Slowing Down

Recently while praying and reflecting a phrase came to me, “The virtue of slowing down.” In my experience there is great virtue in slowing down. As someone who has long had a tendency to be too ‘busy’ I appreciate this virtue. I have learned that I need to be internally reflective to hear His voice. I have had many experiences of Jesus presence and I have had words of knowledge for others hundreds of times, usually in the context of worship. Yet in my own walk with Jesus whether I get off somewhere quiet or internally tune my heart in the midst of busyness, it is in intentionally slowing down and looking to Him that I am more conscious of His presence and receive His direction.

An example in scripture is the encounter Jesus has with the Samaritan woman in John 4. Jesus slowed down. He sent His disciples off to get food and He sat by a well patiently waiting for the appointment He had with this woman – a meeting His father had arranged. In the end He described this encounter flowing from doing His Father’s will as spiritual food that nourished Him (Jn. 4:32-34).

We may be tempted to discount this as happening because it was Jesus. Yet He calls us to this same process. He wants us to meet with Him and that is a choice we regularly have before us. It is the testimony of scripture and history that hearing His voice and knowing His presence is generally rooted in an intentional pursuit of His presence. There are many examples in scripture of Jesus getting alone to be with His Father. The famous Brother Lawrence encountered Jesus in his day to day activities in the kitchen. Jeanne Guyon spoke and wrote of this as available to all believers. Some of the leaders her book, Experiencing the Depths of Jesus Christ great influenced include John Wesley, Watchmen Nee and John Wimber and the Vineyard movement. There are a multitude of others but these serve to illustrate the ‘Virtue of Slowing Down.’ While not using the phrase, this is what Guyon advocated – an intentional focus on Jesus and encountering His presence.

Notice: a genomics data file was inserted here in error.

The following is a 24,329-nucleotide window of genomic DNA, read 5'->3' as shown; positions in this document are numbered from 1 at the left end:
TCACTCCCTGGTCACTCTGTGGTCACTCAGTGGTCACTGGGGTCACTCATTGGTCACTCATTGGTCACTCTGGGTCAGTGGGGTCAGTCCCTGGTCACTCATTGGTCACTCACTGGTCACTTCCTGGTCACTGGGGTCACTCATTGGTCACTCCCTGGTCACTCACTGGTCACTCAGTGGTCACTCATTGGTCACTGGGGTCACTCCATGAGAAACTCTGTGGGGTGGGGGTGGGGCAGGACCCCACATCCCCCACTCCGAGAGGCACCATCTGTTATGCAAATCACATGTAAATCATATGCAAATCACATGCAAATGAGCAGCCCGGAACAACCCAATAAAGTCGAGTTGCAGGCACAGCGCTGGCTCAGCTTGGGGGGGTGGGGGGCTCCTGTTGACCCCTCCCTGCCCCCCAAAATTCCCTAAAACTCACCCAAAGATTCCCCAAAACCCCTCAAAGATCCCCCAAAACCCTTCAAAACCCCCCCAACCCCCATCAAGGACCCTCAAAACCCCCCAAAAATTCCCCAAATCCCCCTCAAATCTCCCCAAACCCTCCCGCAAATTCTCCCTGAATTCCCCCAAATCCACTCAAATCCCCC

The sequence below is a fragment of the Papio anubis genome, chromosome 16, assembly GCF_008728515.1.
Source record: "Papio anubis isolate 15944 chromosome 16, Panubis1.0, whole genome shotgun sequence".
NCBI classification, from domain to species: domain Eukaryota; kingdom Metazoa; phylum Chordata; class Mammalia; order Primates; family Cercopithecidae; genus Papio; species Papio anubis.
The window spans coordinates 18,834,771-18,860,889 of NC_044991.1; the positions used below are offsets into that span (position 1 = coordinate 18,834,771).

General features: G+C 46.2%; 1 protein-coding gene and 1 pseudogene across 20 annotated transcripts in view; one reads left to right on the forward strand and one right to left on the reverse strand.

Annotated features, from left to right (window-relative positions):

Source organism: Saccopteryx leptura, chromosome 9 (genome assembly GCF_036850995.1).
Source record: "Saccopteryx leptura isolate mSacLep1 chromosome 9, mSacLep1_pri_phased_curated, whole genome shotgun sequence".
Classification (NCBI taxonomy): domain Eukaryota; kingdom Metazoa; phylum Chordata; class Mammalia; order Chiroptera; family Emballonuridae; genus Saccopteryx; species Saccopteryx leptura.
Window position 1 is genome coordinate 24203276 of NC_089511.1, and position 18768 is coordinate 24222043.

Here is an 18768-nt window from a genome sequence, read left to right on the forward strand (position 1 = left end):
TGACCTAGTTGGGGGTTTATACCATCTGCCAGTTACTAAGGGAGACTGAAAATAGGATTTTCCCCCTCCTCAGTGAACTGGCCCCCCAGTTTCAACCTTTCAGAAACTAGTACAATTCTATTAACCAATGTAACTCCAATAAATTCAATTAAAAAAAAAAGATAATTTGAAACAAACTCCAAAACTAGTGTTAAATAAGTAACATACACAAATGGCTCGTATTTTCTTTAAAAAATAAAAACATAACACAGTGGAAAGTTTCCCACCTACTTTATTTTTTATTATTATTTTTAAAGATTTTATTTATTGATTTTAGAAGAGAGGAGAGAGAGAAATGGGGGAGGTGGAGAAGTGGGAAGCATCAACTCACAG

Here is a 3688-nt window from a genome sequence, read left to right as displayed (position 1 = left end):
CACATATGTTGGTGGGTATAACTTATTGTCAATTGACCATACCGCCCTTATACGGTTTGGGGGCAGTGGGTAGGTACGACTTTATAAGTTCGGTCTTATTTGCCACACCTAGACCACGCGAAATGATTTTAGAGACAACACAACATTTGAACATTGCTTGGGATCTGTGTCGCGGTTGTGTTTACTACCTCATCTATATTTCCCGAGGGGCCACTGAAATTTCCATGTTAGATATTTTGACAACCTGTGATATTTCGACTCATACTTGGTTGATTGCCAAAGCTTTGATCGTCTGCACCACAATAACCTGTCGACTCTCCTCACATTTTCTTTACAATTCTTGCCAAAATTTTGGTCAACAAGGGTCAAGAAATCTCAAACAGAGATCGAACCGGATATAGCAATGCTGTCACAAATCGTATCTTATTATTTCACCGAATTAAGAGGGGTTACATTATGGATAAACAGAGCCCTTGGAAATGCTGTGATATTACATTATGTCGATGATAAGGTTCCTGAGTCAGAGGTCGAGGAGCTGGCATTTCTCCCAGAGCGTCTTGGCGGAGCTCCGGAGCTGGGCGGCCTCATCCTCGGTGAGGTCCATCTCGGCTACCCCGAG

The idea is well captured in some lines from a song by Jason Upton, “If the present is a place that my future will define I want to slow things down and take a little time. Can you help me do it Jesus?” So, if we want to experience the ‘Virtue of Slowing Down’ let’s ask Jesus to help us. He will.

6  Be anxious for nothing, but in everything by prayer and supplication, with thanksgiving, let your requests be made known to God; 7  and the peace of God, which surpasses all understanding, will guard your hearts and minds through Christ Jesus. 8  Finally, brethren, whatever things are true, whatever things are noble, whatever things are just, whatever things are pure, whatever things are lovely, whatever things are of good report, if there is any virtue and if there is anything praiseworthy – meditate on these things. Philippians 4:6-8 (NKJV)

3  You will keep him in perfect peace, Whose mind is stayed on You, Because he trusts in You. Isaiah 26:3 (NKJV)

A Hammer and an Awkward Nail by Jason Upton

Out of the Heart

Our conduct, our words and actions, flow from what has taken root in our heart. This is why we have the well-known encouragement and warning in Proverbs.

23  Keep your heart with all diligence, For out of it spring the issues of life. Proverbs 4:23 (NKJV)

Jesus also addressed the need to guard our hearts.  

33  “Either make the tree good and its fruit good, or else make the tree bad and its fruit bad; for a tree is known by its fruit. 34  Brood of vipers! How can you, being evil, speak good things? For out of the abundance of the heart the mouth speaks. 35  A good man out of the good treasure of his heart brings forth good things, and an evil man out of the evil treasure brings forth evil things. 36  But I say to you that for every idle word men may speak, they will give account of it in the day of judgment. 37  For by your words you will be justified, and by your words you will be condemned.” Matthew 12:33-37 (NKJV)

Jesus focus on our words and their source but the application is broader as He contrasts good and evil ‘things’ coming out of our hearts. In the only Psalm we have by Moses we have a succinct summation of how we keep or guard our hearts.  

12  So teach us to number our days, That we may gain a heart of wisdom. Psalm 90:12 (NKJV)

The New American Standard Bible translates the latter phrase of this verse a bit differently.